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024 8 40028528140
037 11750|bMIT Press
037 9780262348072|bMIT Press
037 D28A65C6-5771-4E36-8BEF-9CE21D2E2450|bOverDrive, Inc.
050 4 RA418|b.B637 2018
060 4 WA 530.1
072 7 POL|x027000|2bisacsh
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082 04 362.1|223
100 1 Bollyky, Thomas J.,|0http://id.loc.gov/authorities/names/
245 10 Plagues and the paradox of progress :|bwhy the world is
getting healthier in worrisome ways /|cThomas J. Bollyky.
264 1 Cambridge, Massachusetts :|bThe MIT Press,|c
264 4 |c©2018
300 1 online resource (259 pages) :|billustrations, maps
338 online resource|bcr|2rdacarrier
347 text file|2rdaft|0http://rdaregistry.info/termList/
500 "A Council on Foreign Relations book."
504 Includes bibliographical references and index.
505 0 Introduction -- 1. How the world starts getting better.
Death, disease, and the fall of prehistoric man. The path
to better health in wealthier nations. A better world
begins as a more unequal one -- 2. Diseases of conquest
and colony. The colonial and military roots of global
health. The path to better health in poorer nations. Death
and demography. The legacy of ebola. The difference that
health aid makes -- 3. Diseases of childhood. A child
survival revolution. China's other great leap forward. Is
healthier wealthier? The (potential) dividends of
demography. Sunny in Nairobi, with a chance of storms.
Cell phones, not factories. The perils of youth -- 4.
Diseases of settlement. Cholera and the white death. A
simple solution. Poor world cities. The perils of growing
naturally. Climate and the environment. The Tunis effect.
Returning to Dhaka -- 5. Diseases of place. The growth
industry in Agadez, Niger. People, not just potatoes.
Migration as the history of disease. The world is getting
better in worrisome ways -- 6. The exoneration of William
H. Stewart. Confronting the complex of multiple causation.
The role of aid in adapting to the decline of infectious
diseases. The myth of the good epidemic.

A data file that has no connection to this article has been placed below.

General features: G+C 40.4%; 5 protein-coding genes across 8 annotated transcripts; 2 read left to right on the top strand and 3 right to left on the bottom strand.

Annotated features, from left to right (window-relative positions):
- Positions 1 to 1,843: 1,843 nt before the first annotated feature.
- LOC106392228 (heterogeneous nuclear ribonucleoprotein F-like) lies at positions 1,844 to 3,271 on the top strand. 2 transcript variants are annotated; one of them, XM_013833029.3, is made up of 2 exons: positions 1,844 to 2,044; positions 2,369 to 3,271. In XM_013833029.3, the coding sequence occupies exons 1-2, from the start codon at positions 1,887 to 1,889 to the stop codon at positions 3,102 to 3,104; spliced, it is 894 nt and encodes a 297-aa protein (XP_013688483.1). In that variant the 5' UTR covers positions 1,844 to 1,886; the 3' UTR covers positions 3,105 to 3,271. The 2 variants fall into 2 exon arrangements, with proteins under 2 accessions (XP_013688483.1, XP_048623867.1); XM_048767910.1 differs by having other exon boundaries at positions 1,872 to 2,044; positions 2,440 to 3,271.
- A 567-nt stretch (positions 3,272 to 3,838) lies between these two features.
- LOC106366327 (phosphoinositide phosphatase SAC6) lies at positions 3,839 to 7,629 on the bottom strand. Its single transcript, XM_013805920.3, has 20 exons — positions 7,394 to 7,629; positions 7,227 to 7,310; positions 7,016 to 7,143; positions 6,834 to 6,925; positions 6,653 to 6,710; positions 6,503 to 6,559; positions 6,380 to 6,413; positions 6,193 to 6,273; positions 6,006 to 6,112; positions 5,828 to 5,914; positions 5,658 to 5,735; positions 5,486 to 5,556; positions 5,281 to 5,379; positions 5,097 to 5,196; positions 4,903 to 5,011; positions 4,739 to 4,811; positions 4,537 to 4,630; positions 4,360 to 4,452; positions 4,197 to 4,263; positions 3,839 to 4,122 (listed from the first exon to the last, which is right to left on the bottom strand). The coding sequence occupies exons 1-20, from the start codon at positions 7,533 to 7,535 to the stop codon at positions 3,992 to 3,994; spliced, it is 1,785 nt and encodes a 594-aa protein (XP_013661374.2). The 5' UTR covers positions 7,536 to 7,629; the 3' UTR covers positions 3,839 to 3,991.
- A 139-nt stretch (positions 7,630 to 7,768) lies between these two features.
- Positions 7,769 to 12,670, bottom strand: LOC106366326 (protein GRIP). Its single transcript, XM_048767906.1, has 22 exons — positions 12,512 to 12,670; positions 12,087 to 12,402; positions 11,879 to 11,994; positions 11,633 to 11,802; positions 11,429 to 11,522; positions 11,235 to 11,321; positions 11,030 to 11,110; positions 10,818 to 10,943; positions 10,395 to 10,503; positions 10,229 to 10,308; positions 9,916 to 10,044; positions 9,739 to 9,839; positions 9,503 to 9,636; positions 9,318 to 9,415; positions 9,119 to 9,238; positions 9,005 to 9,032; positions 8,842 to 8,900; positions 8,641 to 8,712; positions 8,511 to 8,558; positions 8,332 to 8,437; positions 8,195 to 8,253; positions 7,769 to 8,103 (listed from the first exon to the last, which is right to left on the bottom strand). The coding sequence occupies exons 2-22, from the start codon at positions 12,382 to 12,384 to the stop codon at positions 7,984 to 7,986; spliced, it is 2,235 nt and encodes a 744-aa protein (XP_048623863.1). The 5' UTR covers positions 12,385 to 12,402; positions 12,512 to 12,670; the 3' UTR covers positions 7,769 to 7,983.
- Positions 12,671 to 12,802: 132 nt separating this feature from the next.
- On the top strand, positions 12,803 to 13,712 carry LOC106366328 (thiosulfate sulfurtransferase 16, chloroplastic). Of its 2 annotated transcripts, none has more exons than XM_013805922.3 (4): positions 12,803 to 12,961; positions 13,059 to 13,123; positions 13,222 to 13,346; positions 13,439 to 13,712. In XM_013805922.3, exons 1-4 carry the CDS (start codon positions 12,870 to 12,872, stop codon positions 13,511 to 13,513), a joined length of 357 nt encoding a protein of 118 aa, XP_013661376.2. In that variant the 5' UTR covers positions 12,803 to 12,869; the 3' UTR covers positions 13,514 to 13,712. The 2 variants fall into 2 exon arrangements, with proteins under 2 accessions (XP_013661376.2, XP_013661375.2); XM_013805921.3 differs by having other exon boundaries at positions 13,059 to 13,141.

520 Why the news about the global decline of infectious
diseases is not all good. Plagues and parasites have
played a central role in world affairs, shaping the
evolution of the modern state, the growth of cities, and
the disparate fortunes of national economies. This book
tells that story, but it is not about the resurgence of
pestilence. It is the story of its decline. For the first
time in recorded history, virus, bacteria, and other
infectious diseases are not the leading cause of death or
disability in any region of the world. People are living
longer, and fewer mothers are giving birth to many
children in the hopes that some might survive. And yet,
the news is not all good. Recent reductions in infectious
disease have not been accompanied by the same improvements
in income, job opportunities, and governance that occurred
with these changes in wealthier countries decades ago.
There have also been unintended consequences. In this book,
Thomas Bollyky explores the paradox in our fight against
infectious disease: the world is getting healthier in ways
that should make us worry. Bollyky interweaves a grand
historical narrative about the rise and fall of plagues in
human societies with contemporary case studies of the
consequences. Bollyky visits Dhaka--one of the most
densely populated places on the planet--to show how low-
cost health tools helped enable the phenomenon of poor
world megacities. He visits China and Kenya to illustrate
how dramatic declines in plagues have affected national
economies. Bollyky traces the role of infectious disease
in the migrations from Ireland before the potato famine
and to Europe from Africa and elsewhere today. Historic
health achievements are remaking a world that is both
worrisome and full of opportunities. Whether the peril or
promise of that progress prevails, Bollyky explains,
depends on what we do next.
588 0 Print version record.
650 0 Public health|0http://id.loc.gov/authorities/subjects/
650 0 World health.|0http://id.loc.gov/authorities/subjects/
650 12 Global Health|xtrends.|0https://id.nlm.nih.gov/mesh/
650 22 Communicable Diseases|xhistory.|0https://id.nlm.nih.gov/
650 22 Health Status Disparities.|0https://id.nlm.nih.gov/mesh/
650 22 Socioeconomic Factors.|0https://id.nlm.nih.gov/mesh/
655 4 Electronic books.
776 08 |iPrint version:|aBollyky, Thomas J.|tPlagues and the
paradox of progress.|dCambridge, Massachusetts : The MIT
Press, |z9780262038454|w(DLC) 2017059434